i've been debating this recently.  i've just gone back to regularly transcribing solos after a long (4-5 years at least) layoff due to burnout.  my ear is pretty good and i can usually go through a solo a day if i have a couple hours on my hands. (less than that if i don't stress so much about notating the rhythmically tricky parts, which i always do).  having a new solo committed to paper, i usually pick one or two tasty licks to add to my practice routine (with the accompanying harmony) before moving on to next solo the next day, keeping the written transcription for future use if needed.  i do this to keep my ears sharp as much as anything else.  

i've been asking myself this question: i've been slowly building up a nice store of transcriptions, but am i really benefiting as much from this as i could be?  i'm starting to wonder if i should slow down and really work through a complete solo until i can play the whole thing (or at least the important parts) in multiple keys so i can more thoroughly absorb it, rather than taking tiny chunks from multiple solos.
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(forgot that you still can't edit here): to put it another way, i feel like i'm picking up on lots of new approaches via osmosis, and it's showing up in my playing, but i wonder if i would benefit more from more immerse study of a smaller batch of material.
i'm partial to the osmosis approach.  things seem to stream more naturally that way...perhaps a combination of both would be cool?

to me it's like any other language.  we learn vocab better by hearing others use it.  personally when i hear a line that i think is cool, i'll practice in in all 12 keys so i'm able to play it when and if it presents itself in one of my solos
transcriptions are one of the best ways to expand your playing and as you have touched on in your post there are different ways of getting stuff out of transcriptions.

you can transcribe as many solos as you can and just move on to the next when you have one under your fingers.  this is ok, you'll get tons of ear training experience, your chops grow, and your playing goes in directions you never thought possible.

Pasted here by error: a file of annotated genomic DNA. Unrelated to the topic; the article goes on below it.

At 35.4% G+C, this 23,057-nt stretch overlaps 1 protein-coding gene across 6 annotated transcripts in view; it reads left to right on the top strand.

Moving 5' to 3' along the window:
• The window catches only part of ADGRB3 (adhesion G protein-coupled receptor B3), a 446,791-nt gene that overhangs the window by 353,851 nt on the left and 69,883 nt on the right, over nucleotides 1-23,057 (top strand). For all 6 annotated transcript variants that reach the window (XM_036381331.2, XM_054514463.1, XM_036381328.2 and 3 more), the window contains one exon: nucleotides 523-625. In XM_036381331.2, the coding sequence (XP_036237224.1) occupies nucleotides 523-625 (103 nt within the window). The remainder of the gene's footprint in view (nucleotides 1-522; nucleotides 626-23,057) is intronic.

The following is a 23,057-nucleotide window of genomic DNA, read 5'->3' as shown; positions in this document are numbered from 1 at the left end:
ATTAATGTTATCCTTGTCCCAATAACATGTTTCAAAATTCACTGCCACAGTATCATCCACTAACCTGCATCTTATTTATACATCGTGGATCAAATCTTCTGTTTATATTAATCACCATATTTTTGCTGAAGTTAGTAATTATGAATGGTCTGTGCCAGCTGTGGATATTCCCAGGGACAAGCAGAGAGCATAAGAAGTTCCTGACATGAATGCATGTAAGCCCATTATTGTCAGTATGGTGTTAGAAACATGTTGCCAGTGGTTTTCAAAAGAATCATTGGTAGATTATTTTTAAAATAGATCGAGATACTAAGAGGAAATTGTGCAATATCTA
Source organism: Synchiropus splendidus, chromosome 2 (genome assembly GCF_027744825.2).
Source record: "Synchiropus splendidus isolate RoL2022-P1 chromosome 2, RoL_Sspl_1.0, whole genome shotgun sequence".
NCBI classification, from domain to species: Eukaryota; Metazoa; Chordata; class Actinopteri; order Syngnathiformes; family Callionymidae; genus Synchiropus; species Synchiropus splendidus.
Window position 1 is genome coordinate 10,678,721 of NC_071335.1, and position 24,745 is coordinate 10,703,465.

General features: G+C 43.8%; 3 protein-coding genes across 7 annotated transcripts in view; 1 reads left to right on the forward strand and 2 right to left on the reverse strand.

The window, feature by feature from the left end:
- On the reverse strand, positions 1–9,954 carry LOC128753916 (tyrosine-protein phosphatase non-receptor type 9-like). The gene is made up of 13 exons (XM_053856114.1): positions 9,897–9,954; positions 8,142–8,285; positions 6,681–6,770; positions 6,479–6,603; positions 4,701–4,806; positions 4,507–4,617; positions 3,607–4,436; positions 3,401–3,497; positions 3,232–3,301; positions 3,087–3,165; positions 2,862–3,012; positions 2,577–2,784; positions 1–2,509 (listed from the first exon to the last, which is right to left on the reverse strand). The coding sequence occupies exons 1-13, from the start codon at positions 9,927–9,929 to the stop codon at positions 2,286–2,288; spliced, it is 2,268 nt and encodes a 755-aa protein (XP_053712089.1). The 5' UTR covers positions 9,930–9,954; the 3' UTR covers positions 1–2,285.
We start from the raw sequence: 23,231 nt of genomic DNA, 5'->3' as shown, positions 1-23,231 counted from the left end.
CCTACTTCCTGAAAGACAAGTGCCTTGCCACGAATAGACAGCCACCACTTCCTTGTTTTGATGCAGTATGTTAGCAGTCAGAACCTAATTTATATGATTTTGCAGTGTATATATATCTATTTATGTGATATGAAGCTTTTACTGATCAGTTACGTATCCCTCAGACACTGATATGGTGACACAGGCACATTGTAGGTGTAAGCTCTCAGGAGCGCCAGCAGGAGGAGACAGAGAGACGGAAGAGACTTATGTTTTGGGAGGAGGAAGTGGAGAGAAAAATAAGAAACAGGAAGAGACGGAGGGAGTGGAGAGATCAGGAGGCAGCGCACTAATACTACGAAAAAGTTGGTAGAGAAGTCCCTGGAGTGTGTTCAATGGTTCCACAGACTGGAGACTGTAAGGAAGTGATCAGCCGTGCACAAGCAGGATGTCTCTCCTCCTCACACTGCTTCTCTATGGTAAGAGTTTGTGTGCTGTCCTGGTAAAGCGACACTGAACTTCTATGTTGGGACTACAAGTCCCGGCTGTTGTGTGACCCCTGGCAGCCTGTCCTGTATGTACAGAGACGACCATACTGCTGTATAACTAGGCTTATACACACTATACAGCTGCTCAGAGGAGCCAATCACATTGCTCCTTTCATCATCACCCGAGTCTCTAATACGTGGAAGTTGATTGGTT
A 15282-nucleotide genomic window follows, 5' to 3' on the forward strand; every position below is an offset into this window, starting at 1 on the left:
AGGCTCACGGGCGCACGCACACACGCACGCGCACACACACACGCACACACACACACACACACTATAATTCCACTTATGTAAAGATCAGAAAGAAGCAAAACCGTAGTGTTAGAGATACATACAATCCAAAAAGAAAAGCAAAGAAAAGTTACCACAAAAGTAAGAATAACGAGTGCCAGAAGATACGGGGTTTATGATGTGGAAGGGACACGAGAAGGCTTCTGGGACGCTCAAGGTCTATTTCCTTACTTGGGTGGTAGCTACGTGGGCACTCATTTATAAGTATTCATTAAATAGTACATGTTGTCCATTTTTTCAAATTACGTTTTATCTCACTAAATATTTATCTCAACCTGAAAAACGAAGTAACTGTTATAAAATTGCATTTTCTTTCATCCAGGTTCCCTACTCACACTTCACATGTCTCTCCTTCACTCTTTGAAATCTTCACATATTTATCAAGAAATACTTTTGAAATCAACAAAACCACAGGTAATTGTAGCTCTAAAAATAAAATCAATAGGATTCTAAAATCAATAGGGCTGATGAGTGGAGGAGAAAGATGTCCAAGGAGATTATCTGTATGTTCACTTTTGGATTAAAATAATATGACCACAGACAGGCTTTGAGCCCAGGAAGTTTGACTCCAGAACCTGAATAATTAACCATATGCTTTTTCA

i always like to analyze a transcription after i'm done, before i move on to the next (which doesn't happen nearly as much as it should.. i'm probably going to die wishing i did more trancriptions).  

when i say analyze, i like to look at it compositionally at first.  are there themes in the solo that the player comes back to or develops throughout the entire piece?  guys like keith jarrett and pete christlieb are masters at this.  they will come back to stuff they explored in the first 8 bars and try it again in a new variation or direction... i try hard during my solos to make them compositionally sound. theme, variation, cadenzas, come back to themes and such while at the same time trying to keep it fresh and fun.

i also like to figure out precisely why certain lines grab me.  how do they fit in with the harmony?  is it a pattern of some kind that i should be aware of?  is it based on a patter and made to look like something else?  how does it fit into what came before and what's going to come next?  i really enjoy analyzing music, maybe because i love composing music.  the more musically mature i get the more in depth i analyze my own compositions and the solos and compositions of other musicians.  i'm just so curious about how things fit together.  lately i've been looking at debussy and all the amazing gospel cadences he puts in his compositions. cadences that last for like, 5 1/2 measure, or some other sort of odd timing.  can't wait until this stuff shows up in my playing.
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i just got into a kick where i'm doing a half hour of transcription every day in the morning, just after waking up.  now after a couple weeks i'm in a groove where i feel like i need to do it in the morning.  plus it gives my brain a kickstart.  it's turning into a habit, but it's one that i'm enjoying.

plus, lest i forget, that morning transcribing session is giving me a lot of musical ammo already.  too bad i haven't been doing this as regularly for the past 20 years, eh?  (saying that makes me feel old!)
If I'm not back in 24 hours, call the president.

Scot is available for skype jazz piano lessons (and google hangouts, phone call, etc...)
Use the contact link at the top of the page.
i don't transcribe. i learn parker heads...
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